This week marks the one-year anniversary of my registered investment advisory firm, Ritholtz Wealth Management.
As co-founder and CEO, I’ve spent the last 12 months learning the process of starting an investment management firm, laying the foundation for sustainable growth, recruiting high-quality staff members, hiring (and firing) vendors and building in-house products and services that are competitive in the marketplace, relevant to our areas of expertise and scalable for the virtually limitless opportunity ahead of us.
I’d like to share some of these lessons because I think they’re applicable to my entire audience – private investors, my fellow industry pros and business people around the world.
1. Mission Buy-in: Launching a firm, in most cases, requires partners, employees and customers. All of them have to buy in. Everyone has to believe in the mission. In order to get that buy-in, you must be absolutely clear about what you want to achieve as well as what you will and won’t do in order to get there. In the case of RWM, our launch began with a Mission Statement that we felt perfectly encapsulated what we stand for:
Ritholtz Wealth Management is a Registered Investment Advisory firm solely focused on providing financial planning and wealth management services to our high net worth clientele. We combine market wisdom, technological savvy and planning expertise to enable investors to achieve their specific life and retirement goals.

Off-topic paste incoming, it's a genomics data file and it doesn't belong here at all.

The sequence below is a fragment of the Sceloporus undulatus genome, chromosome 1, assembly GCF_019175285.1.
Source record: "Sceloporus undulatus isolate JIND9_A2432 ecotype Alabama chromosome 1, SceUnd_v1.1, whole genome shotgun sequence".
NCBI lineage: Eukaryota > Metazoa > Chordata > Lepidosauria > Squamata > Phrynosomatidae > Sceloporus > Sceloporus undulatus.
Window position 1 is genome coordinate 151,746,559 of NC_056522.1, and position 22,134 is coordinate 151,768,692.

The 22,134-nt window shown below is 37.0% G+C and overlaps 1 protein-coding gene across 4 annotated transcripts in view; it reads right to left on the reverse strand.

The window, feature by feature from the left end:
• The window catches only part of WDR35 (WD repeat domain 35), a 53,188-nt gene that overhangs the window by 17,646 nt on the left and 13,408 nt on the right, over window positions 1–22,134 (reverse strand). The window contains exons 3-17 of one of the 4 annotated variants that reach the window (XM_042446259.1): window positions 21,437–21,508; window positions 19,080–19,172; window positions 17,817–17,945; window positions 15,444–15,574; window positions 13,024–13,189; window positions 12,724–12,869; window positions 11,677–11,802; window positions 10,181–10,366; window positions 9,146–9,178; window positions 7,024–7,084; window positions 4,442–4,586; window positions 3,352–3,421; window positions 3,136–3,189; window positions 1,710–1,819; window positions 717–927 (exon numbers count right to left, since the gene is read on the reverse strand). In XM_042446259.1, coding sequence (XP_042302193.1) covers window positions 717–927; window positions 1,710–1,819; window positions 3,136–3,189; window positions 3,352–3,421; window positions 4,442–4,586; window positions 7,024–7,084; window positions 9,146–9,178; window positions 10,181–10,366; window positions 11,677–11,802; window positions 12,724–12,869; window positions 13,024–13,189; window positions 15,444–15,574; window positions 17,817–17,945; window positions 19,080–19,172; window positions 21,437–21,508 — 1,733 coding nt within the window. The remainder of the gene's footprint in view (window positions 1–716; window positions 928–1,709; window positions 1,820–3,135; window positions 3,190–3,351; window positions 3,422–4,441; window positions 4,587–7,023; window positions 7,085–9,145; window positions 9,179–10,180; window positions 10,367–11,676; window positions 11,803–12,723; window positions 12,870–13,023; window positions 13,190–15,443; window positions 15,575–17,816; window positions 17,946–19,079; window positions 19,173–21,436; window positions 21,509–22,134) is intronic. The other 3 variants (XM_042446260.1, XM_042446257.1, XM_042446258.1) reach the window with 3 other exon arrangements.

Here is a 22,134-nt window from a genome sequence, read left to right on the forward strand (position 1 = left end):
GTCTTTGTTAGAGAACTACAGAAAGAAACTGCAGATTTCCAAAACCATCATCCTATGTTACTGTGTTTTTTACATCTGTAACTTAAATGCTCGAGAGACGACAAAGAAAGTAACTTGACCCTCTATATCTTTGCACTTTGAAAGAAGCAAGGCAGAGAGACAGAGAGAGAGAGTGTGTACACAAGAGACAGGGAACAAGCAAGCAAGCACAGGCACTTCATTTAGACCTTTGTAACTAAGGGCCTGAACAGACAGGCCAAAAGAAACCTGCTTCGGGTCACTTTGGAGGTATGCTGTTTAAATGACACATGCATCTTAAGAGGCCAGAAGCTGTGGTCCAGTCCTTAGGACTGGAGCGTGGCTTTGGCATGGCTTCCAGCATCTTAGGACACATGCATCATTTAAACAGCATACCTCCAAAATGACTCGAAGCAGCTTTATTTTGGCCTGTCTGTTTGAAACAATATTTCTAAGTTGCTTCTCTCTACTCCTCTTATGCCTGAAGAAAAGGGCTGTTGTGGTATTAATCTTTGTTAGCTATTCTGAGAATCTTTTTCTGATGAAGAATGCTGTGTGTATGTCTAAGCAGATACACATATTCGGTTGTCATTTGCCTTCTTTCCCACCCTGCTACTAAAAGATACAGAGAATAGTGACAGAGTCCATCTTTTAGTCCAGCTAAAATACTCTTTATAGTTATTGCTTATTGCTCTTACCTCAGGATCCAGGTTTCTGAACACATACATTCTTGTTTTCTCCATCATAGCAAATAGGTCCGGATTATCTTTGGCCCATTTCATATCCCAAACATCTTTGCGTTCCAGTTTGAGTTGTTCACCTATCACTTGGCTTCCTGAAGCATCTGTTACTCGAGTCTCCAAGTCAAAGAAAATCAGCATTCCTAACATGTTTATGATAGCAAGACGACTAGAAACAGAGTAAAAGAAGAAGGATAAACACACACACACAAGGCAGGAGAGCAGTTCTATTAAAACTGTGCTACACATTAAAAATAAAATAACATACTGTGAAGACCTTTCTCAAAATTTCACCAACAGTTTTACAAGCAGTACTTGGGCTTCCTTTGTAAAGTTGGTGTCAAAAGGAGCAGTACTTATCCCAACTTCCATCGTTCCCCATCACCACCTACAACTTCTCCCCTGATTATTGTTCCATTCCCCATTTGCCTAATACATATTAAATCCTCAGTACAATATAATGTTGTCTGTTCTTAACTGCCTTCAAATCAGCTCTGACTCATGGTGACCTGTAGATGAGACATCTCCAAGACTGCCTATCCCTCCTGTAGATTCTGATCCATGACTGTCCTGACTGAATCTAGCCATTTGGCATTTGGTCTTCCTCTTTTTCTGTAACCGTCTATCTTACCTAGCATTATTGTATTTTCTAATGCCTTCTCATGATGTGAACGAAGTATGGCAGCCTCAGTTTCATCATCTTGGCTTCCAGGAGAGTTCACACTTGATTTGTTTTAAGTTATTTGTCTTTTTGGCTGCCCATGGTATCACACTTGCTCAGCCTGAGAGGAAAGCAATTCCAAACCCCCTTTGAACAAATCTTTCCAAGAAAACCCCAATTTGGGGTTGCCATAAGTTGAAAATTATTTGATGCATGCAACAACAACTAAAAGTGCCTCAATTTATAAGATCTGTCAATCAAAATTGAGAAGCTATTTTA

The “solely focused” part was important to me. Having been a part of firms that weren’t exactly sure what they were – brokers, wannabe investment bankers, prop traders, private equity and blah blah blah – I was determined to build a culture around a single purpose: Helping people fund retirements, college educations, vacation homes, medical care, etc through the intelligent allocation of their investable assets. No banking, no product sales, no cross-selling, no recreational speculation, no BS. I’ll explain later why this specificity was so instrumental for us.
All of our clients are with us because they’ve bought into the mission and its paramount importance. All of our employees live and breathe this mission every day.
2. Control: Barry and I are well-known in the industry and when word got out that we were going to be launching something, lots of people expressed interest in backing us, including some names you probably know. We entertained a few of these conversations but ultimately decided that the best thing to do was to maintain complete control and fund the firm entirely with our own capital. The main reason for this was pragmatism – in order to launch on our own timetable, we didn’t have the ability to wait for checks to be written or documents to go back-and-forth between three sets of lawyers.
The secondary reason at the time, but in hindsight, the most important, was we didn’t want to be beholden to anyone or have to make short-term decisions that could jeopardize the future. Barry and I jointly make every decision together, with input from our partners and staff, and we never do anything for the sake of what feels good today. We reinvest constantly and default toward picking the highest quality solutions and vendors almost across the board. With the pressure of an outside investor clocking our day-to-day profitability, we would probably not have been in a position to do this. We’re open to the possibility of outside investment at some point down the road, but having control in the early stages meant we could take our time and get things right.